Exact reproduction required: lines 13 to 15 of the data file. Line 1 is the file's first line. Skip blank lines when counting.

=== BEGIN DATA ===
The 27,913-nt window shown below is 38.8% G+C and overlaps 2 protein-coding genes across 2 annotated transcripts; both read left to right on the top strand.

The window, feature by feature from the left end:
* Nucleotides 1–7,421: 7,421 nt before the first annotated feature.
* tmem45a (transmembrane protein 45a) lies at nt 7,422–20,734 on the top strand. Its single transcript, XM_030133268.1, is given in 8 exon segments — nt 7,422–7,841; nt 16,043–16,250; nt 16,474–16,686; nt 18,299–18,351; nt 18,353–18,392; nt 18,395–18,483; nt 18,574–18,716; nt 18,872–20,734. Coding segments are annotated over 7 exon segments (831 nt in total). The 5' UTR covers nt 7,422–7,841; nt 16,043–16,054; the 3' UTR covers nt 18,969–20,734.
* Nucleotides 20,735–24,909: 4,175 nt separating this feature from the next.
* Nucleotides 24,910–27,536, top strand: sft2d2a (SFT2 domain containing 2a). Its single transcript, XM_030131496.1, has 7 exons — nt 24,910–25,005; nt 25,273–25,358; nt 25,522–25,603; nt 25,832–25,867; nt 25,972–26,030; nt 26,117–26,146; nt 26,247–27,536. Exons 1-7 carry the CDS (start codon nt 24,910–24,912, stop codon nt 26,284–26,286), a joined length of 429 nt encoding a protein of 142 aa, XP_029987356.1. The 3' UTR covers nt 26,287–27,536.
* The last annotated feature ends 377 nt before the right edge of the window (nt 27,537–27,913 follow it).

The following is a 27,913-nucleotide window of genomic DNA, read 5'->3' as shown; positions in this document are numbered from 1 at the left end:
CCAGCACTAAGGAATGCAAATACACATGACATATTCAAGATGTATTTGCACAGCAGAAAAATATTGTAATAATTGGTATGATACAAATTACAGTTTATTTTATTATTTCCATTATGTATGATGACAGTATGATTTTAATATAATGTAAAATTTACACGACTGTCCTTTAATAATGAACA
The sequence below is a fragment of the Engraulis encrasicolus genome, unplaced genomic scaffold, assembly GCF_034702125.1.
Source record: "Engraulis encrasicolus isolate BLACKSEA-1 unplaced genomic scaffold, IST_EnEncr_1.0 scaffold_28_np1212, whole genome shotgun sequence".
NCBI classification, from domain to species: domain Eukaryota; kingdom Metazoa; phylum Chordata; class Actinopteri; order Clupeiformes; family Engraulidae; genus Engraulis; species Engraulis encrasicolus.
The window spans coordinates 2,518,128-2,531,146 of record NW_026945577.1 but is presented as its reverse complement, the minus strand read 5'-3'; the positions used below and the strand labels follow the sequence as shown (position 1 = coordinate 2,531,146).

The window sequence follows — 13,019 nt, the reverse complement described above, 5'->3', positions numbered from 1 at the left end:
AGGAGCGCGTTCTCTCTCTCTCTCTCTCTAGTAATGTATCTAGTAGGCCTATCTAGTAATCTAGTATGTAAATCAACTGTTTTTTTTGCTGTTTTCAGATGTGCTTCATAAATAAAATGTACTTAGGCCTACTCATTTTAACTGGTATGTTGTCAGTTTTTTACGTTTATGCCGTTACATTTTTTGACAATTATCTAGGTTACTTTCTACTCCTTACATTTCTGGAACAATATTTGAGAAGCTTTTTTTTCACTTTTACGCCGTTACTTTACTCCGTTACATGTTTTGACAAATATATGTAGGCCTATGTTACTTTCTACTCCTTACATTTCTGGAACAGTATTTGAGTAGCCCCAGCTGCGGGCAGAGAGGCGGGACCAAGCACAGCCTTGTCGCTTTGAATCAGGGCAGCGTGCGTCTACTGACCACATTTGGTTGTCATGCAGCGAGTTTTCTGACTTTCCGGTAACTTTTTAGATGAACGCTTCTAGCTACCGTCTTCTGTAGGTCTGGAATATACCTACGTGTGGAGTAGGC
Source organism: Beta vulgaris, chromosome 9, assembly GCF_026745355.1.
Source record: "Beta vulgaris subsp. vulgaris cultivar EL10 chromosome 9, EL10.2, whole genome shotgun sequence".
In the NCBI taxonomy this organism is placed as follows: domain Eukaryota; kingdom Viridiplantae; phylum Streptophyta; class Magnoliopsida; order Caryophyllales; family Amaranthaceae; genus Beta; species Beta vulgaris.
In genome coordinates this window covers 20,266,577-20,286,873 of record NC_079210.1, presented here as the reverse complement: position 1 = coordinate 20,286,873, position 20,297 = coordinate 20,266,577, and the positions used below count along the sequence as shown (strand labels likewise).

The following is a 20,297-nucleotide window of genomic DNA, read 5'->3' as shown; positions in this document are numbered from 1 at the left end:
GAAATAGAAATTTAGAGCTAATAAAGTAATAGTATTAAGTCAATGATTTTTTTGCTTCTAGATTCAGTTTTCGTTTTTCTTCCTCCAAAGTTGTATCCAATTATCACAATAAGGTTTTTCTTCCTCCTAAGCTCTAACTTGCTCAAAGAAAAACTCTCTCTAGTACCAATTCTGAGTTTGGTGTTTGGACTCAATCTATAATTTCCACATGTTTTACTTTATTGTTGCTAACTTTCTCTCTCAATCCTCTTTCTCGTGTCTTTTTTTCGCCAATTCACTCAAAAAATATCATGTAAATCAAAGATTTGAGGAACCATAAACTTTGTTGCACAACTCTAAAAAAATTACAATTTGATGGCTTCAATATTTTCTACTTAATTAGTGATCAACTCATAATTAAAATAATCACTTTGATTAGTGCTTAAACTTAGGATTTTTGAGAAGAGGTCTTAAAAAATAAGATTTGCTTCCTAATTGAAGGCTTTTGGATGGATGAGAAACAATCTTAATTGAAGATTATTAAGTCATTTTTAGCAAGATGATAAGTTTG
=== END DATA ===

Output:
The window spans coordinates 2,518,128-2,531,146 of record NW_026945577.1 but is presented as its reverse complement, the minus strand read 5'-3'; the positions used below and the strand labels follow the sequence as shown (position 1 = coordinate 2,531,146).

The window sequence follows — 13,019 nt, the reverse complement described above, 5'->3', positions numbered from 1 at the left end:
AGGAGCGCGTTCTCTCTCTCTCTCTCTCTAGTAATGTATCTAGTAGGCCTATCTAGTAATCTAGTATGTAAATCAACTGTTTTTTTTGCTGTTTTCAGATGTGCTTCATAAATAAAATGTACTTAGGCCTACTCATTTTAACTGGTATGTTGTCAGTTTTTTACGTTTATGCCGTTACATTTTTTGACAATTATCTAGGTTACTTTCTACTCCTTACATTTCTGGAACAATATTTGAGAAGCTTTTTTTTCACTTTTACGCCGTTACTTTACTCCGTTACATGTTTTGACAAATATATGTAGGCCTATGTTACTTTCTACTCCTTACATTTCTGGAACAGTATTTGAGTAGCCCCAGCTGCGGGCAGAGAGGCGGGACCAAGCACAGCCTTGTCGCTTTGAATCAGGGCAGCGTGCGTCTACTGACCACATTTGGTTGTCATGCAGCGAGTTTTCTGACTTTCCGGTAACTTTTTAGATGAACGCTTCTAGCTACCGTCTTCTGTAGGTCTGGAATATACCTACGTGTGGAGTAGGC